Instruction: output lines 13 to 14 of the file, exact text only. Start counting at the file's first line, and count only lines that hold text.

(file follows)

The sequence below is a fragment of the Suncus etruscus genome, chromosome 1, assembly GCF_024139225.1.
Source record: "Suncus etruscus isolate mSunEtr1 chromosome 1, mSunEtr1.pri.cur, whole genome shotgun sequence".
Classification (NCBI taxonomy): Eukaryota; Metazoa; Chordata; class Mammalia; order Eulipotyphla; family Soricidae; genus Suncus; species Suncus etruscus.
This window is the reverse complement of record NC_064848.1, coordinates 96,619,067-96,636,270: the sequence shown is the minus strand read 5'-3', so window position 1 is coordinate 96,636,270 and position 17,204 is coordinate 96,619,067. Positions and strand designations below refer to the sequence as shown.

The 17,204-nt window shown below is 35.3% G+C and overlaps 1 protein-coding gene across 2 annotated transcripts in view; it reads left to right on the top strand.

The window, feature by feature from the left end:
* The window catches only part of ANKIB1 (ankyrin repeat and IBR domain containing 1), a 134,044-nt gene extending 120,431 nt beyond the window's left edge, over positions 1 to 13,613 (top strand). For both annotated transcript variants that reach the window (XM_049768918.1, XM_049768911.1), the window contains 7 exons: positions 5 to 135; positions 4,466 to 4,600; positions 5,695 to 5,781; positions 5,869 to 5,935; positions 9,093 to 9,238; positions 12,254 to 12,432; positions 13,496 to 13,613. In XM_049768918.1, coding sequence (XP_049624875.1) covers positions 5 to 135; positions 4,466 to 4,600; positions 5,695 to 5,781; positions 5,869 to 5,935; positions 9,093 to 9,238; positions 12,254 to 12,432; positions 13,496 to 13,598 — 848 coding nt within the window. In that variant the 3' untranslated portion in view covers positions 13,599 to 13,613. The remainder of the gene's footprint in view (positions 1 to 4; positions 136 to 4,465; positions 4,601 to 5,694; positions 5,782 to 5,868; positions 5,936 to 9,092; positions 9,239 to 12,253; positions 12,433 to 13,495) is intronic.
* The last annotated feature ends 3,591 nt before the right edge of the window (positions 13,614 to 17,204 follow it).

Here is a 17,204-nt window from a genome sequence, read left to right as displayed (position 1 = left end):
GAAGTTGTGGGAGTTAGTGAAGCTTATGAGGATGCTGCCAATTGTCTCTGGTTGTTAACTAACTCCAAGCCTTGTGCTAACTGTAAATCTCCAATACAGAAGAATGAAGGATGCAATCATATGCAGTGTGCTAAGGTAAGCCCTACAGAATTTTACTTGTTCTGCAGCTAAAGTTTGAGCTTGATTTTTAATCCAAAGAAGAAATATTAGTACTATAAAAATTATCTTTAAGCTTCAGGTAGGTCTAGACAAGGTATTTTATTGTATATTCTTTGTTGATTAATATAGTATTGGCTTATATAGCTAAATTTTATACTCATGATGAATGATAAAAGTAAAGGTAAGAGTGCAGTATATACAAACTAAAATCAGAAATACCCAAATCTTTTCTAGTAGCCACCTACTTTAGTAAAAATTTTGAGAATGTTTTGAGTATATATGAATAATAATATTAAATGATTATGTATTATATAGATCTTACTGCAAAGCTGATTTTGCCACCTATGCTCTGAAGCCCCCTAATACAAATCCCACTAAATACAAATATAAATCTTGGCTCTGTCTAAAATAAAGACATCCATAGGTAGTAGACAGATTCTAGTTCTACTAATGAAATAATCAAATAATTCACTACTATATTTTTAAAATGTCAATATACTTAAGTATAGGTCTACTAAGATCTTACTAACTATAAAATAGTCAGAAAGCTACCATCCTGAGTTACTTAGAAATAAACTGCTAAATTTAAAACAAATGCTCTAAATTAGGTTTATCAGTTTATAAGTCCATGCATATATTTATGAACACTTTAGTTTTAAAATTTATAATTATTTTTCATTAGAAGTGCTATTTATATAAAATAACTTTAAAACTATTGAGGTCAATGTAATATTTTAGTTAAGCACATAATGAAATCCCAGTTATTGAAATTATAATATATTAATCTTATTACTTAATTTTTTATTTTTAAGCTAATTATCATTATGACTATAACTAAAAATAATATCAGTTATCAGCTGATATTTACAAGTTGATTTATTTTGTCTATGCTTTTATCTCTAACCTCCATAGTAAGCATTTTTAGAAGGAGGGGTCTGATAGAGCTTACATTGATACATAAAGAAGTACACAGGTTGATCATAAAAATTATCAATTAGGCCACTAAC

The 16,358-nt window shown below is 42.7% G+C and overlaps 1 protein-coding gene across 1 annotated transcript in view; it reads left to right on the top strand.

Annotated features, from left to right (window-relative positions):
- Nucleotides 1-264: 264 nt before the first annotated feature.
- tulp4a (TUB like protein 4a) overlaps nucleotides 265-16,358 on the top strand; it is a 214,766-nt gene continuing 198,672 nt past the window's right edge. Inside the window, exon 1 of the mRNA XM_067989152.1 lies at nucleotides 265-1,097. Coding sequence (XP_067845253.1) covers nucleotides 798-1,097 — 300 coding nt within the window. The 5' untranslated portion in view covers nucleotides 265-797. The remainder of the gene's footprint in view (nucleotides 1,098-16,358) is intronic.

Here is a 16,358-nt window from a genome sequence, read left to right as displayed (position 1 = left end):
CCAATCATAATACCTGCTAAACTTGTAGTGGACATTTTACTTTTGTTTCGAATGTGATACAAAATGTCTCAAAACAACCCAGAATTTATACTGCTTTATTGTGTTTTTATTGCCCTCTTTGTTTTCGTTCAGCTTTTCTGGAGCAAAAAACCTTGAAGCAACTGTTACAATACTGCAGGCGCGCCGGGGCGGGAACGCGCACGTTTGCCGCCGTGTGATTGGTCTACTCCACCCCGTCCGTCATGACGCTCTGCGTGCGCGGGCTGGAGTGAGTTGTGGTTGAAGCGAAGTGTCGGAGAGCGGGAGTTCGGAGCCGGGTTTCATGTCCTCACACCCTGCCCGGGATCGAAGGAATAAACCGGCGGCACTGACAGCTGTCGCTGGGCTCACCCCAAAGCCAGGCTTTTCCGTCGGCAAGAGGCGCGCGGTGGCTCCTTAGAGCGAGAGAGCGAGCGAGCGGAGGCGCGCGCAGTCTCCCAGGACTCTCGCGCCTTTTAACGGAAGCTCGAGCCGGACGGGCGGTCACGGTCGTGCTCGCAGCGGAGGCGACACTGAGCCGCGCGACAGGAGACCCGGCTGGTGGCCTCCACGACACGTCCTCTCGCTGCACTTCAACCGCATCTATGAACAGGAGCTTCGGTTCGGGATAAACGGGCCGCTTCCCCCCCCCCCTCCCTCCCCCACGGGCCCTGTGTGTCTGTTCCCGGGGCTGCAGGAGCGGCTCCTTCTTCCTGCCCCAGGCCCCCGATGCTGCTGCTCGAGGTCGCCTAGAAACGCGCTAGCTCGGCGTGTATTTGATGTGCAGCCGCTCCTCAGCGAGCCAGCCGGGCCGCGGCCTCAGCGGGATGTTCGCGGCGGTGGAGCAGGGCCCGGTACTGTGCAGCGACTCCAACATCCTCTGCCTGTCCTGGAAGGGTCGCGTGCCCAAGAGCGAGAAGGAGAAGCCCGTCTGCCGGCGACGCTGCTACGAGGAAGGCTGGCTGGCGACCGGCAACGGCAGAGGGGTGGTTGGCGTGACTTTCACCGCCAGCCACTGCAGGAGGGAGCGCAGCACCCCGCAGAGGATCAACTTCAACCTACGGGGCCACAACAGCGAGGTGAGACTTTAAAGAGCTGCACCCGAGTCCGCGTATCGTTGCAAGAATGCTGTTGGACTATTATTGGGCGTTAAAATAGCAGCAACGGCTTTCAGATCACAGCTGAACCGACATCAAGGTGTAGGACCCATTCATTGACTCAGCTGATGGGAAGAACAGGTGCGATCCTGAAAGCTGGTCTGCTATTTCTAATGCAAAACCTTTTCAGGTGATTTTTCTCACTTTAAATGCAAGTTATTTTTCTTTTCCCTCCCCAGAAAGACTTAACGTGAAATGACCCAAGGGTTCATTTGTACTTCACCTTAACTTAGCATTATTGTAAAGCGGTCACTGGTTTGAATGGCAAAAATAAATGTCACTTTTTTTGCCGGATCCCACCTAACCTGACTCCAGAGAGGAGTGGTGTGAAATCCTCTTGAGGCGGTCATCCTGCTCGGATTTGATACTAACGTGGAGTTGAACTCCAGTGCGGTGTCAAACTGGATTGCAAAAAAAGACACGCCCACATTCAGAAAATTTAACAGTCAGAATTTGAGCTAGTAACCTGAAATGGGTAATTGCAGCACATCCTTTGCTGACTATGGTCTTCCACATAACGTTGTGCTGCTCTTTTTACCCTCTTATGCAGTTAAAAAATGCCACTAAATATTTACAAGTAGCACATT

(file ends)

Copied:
- Nucleotides 1-264: 264 nt before the first annotated feature.
- tulp4a (TUB like protein 4a) overlaps nucleotides 265-16,358 on the top strand; it is a 214,766-nt gene continuing 198,672 nt past the window's right edge. Inside the window, exon 1 of the mRNA XM_067989152.1 lies at nucleotides 265-1,097. Coding sequence (XP_067845253.1) covers nucleotides 798-1,097 — 300 coding nt within the window. The 5' untranslated portion in view covers nucleotides 265-797. The remainder of the gene's footprint in view (nucleotides 1,098-16,358) is intronic.